Celeste & Theming

When I finished Celeste, I had over 3000 deaths. The game is difficult but I was hardly ever frustrated. There is a great sense of triumph running throughout Celeste. Whether it is completing a level, grabbing another strawberry, or just making a tricky jump to advance to the next screen, it always feel rewarding overcoming a challenge.

As somebody that lives with depression, there has always been something comforting playing a very hard game. It’s the fact that a game that takes 100% of my focus and attention is the best way for me to get immersed. This mentality is present in the narrative of Celeste as Madeline wants to do the impossible task of climbing a mountain as means of coping with her anxiety. She doesn’t know exactly why she feels compelled to climb the mountain, she only claims she wants to take her mind off things. All throughout, Celeste is a mastercraft of theming through gameplay.

The theme of a story is the human experience that the story is exploring underneath the surface. To use Shakespeare as an example, Romeo & Juliet’s theme is love while Hamlet’s is revenge. Celeste’s theme is aniexty. Video games are interesting as a storytelling median due to their interactivity, which means things like gameplay mechanics can heighten or hinder the themes of the story. Badeline is an interesting example of this mixture this of gameplay and theming.

As a character, Badeline acts as a foil to Madeline. It’s rather on the nose, but she represents Madeline’s anxiety and all the negative emotions that come with it: paranoia, anger, insecurity. Whenever Badeline appears, she actively works to make things difficult for Madeline. She’s the first level-end challenge, trying to chase Madeline down to stop her on her journey. She even causes all of the panic attacks Madeline suffers from in the game, most notably on the trolley with Theo. She wants to stop Madeline climbing the mountain by making Madeline second guess herself and by throwing any hurdle she can in Madeline’s way, an obvious representation of anxiety and the difficulties it can cause in everyday life.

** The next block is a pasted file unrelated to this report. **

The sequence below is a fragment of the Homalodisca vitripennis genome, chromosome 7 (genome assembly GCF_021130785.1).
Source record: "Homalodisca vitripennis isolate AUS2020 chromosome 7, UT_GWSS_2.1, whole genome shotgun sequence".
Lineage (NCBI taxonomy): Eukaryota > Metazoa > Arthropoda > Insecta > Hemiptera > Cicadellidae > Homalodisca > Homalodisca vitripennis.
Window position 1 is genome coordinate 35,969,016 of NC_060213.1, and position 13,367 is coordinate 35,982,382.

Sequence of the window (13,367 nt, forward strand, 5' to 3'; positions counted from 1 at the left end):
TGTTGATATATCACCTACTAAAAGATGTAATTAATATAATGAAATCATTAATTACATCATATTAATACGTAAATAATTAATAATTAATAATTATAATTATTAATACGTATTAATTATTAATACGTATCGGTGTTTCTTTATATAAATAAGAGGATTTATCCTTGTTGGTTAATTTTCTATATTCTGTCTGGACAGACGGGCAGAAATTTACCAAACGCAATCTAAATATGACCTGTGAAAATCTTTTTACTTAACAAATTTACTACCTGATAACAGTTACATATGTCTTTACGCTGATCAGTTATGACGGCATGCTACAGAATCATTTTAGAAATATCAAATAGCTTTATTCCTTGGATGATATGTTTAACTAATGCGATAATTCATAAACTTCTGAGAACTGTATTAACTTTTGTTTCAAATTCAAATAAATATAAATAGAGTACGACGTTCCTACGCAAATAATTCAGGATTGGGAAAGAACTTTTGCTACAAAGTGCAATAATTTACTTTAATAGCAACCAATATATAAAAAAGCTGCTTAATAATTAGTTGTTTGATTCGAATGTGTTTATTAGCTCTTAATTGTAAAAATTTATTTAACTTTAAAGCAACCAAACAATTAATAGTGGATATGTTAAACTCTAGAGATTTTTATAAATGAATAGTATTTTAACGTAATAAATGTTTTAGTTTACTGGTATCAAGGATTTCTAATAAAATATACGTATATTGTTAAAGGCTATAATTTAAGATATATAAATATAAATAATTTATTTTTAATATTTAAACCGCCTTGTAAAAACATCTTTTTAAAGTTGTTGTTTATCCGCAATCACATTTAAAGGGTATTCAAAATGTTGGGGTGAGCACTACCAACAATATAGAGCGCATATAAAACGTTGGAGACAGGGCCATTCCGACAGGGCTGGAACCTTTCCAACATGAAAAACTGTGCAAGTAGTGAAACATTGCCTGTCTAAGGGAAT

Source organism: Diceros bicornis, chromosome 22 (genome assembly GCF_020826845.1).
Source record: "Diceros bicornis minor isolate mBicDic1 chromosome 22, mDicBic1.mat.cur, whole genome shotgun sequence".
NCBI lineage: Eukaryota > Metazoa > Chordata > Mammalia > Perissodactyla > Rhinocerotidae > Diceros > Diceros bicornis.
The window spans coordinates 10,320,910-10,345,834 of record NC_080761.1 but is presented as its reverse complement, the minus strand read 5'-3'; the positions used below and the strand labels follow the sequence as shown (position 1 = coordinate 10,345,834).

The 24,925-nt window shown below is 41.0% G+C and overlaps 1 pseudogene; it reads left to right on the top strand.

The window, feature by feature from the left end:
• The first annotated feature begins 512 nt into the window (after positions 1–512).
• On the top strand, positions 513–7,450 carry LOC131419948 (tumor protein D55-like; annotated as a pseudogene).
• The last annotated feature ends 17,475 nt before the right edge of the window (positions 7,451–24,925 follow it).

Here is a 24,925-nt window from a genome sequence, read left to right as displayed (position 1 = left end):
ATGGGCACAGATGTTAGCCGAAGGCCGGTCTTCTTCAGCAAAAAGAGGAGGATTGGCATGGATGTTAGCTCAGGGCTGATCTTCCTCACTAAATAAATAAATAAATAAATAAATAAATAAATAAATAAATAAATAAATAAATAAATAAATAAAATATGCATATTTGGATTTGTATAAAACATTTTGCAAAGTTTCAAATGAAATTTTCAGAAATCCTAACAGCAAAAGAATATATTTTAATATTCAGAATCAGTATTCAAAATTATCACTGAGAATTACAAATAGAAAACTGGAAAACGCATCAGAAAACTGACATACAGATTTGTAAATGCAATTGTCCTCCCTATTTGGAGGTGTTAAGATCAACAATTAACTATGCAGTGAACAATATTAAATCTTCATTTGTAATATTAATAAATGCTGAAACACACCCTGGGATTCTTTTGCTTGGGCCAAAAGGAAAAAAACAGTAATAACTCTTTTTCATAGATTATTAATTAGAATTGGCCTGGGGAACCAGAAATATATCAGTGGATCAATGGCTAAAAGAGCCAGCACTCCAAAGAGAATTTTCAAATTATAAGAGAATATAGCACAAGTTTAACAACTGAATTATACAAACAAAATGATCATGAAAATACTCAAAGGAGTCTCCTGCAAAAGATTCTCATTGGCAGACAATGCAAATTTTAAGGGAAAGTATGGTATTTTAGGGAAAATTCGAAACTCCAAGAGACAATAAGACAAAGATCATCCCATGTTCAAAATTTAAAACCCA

The crowning jewel of the game, both in gameplay and theming, is the final level. While a little overly long, this is where Madeline and Badeline work out their differences and rejoin to work together. In gameplay, this is shown as an additional air dash Madeline can now perform. This is the best reward to the player for overcoming the challenges they have surmounted to that point. The additional dash opens up the level design so much.  

In the last level, Madeline has to climb to the top of the mountain after falling to the bottom. It is the most challenging but also the most fun level in the game. With the additional dash, the puzzles become more complex and clever. They require more precision of action and a better understanding of the game’s mechanics and that’s what make them feel the most rewarding to complete.

The cutscenes in Celeste typically play out as conversations between characters at the beginning or end of the levels. But even with this separation between story progression and gameplay throughout the game, I was completely immersed in the story of Celeste because the themes of the story run throughout the mechanics and levels. Madeline’s struggles were also mine, but her triumphs and revelations were also felt by me.

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